Aspirin is the original wonder drug. More than a century after its discovery, new uses for the humble painkiller – still the most widely consumed medicine in the world – continue to emerge.
The disclosure that it can halve deaths from breast cancer in women who have received early treatment for the disease will add to its reputation.
Heart disease, stroke, cancer, dementia, diabetes, deep vein thrombosis – you name it and aspirin can protect you from it. Evidence suggests that regular use of aspirin for at least five years reduces the risk of bowel cancer by 40 per cent. It is an established preventive treatment for people at high risk of a heart attack or stroke and is also thought to ward off many other conditions.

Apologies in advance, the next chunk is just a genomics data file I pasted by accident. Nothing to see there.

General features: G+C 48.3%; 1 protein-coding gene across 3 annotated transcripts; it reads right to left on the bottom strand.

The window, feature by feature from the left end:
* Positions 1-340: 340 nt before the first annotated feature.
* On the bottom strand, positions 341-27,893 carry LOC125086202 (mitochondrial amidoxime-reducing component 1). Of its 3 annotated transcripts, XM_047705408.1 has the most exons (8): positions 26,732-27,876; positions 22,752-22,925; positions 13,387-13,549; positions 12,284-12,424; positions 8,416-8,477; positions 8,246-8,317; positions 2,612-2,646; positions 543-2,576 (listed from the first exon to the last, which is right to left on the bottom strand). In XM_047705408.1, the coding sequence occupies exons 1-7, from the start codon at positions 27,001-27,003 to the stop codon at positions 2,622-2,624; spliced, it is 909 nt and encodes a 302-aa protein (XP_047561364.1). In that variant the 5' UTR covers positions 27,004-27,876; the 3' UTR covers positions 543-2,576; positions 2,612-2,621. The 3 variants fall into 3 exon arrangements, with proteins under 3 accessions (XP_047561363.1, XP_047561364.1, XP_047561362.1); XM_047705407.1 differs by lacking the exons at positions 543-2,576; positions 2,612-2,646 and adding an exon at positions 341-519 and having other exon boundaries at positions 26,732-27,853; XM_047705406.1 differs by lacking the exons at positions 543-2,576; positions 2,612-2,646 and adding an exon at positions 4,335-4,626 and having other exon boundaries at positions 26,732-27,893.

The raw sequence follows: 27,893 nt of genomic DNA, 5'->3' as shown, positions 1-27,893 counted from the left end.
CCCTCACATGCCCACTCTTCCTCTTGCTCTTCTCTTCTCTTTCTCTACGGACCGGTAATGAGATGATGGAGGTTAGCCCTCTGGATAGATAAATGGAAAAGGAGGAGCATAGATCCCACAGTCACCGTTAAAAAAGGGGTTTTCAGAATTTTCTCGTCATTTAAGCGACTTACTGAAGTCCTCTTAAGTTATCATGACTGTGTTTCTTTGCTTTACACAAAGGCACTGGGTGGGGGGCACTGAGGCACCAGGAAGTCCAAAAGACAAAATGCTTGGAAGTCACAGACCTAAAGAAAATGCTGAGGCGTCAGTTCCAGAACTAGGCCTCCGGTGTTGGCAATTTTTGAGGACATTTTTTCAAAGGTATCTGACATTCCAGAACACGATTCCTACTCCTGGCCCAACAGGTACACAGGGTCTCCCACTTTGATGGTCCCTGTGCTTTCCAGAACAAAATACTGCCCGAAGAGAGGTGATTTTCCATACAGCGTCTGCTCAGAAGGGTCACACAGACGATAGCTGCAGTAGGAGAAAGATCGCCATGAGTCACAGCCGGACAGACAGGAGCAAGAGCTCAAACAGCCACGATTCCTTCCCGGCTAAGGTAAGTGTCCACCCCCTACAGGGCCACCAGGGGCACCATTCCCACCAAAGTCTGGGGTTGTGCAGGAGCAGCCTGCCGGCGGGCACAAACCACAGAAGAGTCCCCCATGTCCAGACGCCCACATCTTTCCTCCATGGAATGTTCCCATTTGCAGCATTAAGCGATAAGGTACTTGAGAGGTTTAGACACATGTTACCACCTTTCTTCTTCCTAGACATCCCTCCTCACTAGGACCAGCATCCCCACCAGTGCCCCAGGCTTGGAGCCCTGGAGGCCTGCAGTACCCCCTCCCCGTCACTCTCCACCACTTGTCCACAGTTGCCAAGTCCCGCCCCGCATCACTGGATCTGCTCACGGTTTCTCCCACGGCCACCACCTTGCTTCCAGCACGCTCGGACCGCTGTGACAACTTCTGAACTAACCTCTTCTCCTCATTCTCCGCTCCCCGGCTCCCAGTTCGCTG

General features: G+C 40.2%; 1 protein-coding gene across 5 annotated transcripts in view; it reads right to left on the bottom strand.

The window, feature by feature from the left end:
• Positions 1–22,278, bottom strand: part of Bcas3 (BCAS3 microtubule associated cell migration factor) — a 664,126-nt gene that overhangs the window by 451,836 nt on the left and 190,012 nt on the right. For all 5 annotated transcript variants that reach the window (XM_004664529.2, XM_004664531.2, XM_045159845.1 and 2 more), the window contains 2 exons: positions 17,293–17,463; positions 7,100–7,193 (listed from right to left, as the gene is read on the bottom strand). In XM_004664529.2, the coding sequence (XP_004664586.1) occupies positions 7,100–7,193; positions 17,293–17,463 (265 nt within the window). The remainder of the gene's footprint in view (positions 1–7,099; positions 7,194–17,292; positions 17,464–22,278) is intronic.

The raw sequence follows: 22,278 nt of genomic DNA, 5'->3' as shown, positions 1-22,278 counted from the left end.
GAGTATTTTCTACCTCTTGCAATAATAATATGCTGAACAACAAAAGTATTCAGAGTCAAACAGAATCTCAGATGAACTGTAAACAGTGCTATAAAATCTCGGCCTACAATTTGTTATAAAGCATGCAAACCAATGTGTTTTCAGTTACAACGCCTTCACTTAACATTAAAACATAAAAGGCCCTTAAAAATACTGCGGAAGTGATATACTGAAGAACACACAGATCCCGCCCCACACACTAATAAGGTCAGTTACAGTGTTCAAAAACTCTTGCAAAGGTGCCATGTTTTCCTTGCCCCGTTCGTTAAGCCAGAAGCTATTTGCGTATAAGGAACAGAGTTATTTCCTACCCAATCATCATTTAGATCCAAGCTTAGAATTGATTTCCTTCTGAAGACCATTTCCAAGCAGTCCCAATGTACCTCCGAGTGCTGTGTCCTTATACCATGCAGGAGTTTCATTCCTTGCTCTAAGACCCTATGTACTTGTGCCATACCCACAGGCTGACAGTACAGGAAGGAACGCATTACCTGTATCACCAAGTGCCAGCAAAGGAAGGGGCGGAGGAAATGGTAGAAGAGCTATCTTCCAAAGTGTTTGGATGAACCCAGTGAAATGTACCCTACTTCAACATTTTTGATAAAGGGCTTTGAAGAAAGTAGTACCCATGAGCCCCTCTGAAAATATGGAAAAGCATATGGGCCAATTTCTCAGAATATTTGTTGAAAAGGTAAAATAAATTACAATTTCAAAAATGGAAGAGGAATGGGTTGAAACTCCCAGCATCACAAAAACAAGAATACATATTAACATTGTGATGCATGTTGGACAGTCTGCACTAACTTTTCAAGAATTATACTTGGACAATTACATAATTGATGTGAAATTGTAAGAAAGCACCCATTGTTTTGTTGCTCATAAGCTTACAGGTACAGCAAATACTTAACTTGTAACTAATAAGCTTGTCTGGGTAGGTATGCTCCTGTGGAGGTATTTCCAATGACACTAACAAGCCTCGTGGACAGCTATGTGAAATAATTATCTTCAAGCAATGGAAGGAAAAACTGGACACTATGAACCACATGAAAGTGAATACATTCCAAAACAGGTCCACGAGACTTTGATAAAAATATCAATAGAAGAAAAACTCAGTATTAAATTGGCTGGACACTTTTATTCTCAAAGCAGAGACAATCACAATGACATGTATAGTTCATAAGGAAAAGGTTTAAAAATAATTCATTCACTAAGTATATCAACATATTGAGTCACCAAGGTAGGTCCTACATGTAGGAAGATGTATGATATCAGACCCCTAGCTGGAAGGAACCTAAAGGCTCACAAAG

For the first 70 years of its existence, aspirin was known only as a painkiller, the ubiquitous drug kept in handbags and medicine cabinets the world over to ward off headaches, period pains and hangovers. It became the world's best-selling drug.
But in 1971, as the market for aspirin was beginning to wane in the face of competition from the newer painkillers such as paracetamol, doctors began to appreciate that aspirin was more than just a painkiller. In 1997, the centenary of aspirin's synthesis, more than 3,000 scientific papers were published on the drug, confirming the undiminished interest in one of medicine's greatest discoveries.
So why are we not all taking it? Because it is not without drawbacks. In about 6 per cent of people, it causes indigestion, nausea and sometimes bleeding. This is the principal reason why doctors are reluctant to recommend its daily use, except in people at increased risk of heart attack or stroke. But it remains one of medicines most valuable treatments.Reuse content